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The Challenges of Safeguarding Data Center Infrastructure from Cyber Attacks


As data centers grow in scale and complexity, so do the security challenges they face. Among the various security challenges data centers regularly address, the threats to Operational Technology (OT) and Industrial Control Systems (ICS) – otherwise known as the Data Center’s infrastructure – have emerged as a serious concern. Ransomware attacks on data centers can trigger extended shutdowns, potentially impacting the operational integrity of mechanical and electrical equipment in OT. Reports and surveys of data center operators show outages caused by cyber incidents are increasing year over year.

Written by Elisha Olivestone, Director Business Development & Channel Partnerships at Waterfall Security   

In data centers, ICS play a crucial role in managing the Building Management Systems and Electrical Management Systems, which oversee cooling, power distribution, access control, and physical security. The convergence of OT and ICS with traditional internet- facing IT systems and cloud platforms introduces vulnerabilities that malicious actors can exploit. Additionally, any possibility of a breach via an internet-facing DCIM interface represents a very high risk for the data center as the DCIM has direct access and control over these critical OT systems.

The interconnected and digital nature of data center systems increases the risk of a cyber attack propagating from the internet connected Enterprise network and affecting multiple core components simultaneously. To mitigate these risks, data center operators must implement robust cybersecurity measures, such as fully segmenting OT networks from IT and regularly updating or patching the OT systems (albeit cautiously, after thorough testing).

However, managing cybersecurity for these infrastructures is different from managing cybersecurity for information systems. While problems with a new software version or security update can be “backed out” to preserve uptime, an impairment to high-voltage transformers or compromised cooling systems cannot be restored from backups and will create an immediate outage at any data center.

Engineering Grade Protection

All this forces the conclusion that the physical infrastructure of data centers is more of a network engineering domain than an information processing domain. While IT strategies generally rely on software-based solutions to deal with existing attacks, network engineering strategies use engineering-grade protections to prevent cyber attacks from entering data center OT networks in the first place.

The network engineering approach includes a number of engineering-grade tools for the prevention of cyber attacks from entering OT networks, but the most widely-applicable tool is Unidirectional Security Gateway technology. These gateways are deployed at consequential boundaries – connections between networks with physical consequences and networks with only business consequences. In data centers, the gateways are deployed most commonly at IT/OT interfaces and provide unbreachable protection of the infrastructure contained in the OT networks. Unlike purely software-reliant firewalls, hardware-enforced unidirectional gateways provide physical engineering-grade protection – OT data is copied to IT networks in real time and there is absolutely zero risk of a cyber attack (like ransomware) pivoting from Enterprise network through the gateways into OT networks. The gateways therefore ensure the data center’s uptime by protecting the essential infrastructure which maintains reliable operations.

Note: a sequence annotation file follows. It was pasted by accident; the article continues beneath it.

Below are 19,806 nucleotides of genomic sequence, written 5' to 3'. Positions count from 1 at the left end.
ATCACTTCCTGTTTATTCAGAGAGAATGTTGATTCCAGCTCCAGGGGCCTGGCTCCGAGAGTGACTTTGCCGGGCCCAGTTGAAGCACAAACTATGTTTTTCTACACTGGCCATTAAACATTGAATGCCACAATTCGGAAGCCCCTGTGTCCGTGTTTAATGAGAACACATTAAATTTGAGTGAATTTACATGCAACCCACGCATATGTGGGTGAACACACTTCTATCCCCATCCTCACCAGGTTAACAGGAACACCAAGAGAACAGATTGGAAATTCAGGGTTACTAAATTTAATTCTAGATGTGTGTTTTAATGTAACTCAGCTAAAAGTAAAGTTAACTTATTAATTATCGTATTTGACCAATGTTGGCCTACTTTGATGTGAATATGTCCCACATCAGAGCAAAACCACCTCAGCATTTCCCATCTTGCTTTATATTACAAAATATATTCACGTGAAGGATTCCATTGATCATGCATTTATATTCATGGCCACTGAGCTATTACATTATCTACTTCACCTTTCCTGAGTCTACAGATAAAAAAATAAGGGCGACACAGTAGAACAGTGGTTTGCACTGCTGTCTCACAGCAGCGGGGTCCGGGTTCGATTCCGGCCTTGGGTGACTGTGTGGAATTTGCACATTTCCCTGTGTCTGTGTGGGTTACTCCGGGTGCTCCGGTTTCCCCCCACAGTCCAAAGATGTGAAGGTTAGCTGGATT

Data centers are changing the world, and the world is changing around data centers. Being at the heart of modern technological infrastructure, data centers should naturally prioritize OT and ICS security to safeguard critical operations and sensitive data, and this is driving a push towards engineering-grade protections. By understanding the unique challenges and implementing proactive security measures, data center operators can ensure the highest levels of protection against evolving cyber threats. Only a secure OT network will allow data centers to maintain the uptime goals they strive to achieve. A deterministic approach that includes risk assessment, network segmentation, access controls, and employee awareness will fortify data centers against potential infrastructure breaches, enabling a safer digital future. The increased use of unidirectional gateway technology is a reflection of this approach as it sits at the junction of engineering and cybersecurity.

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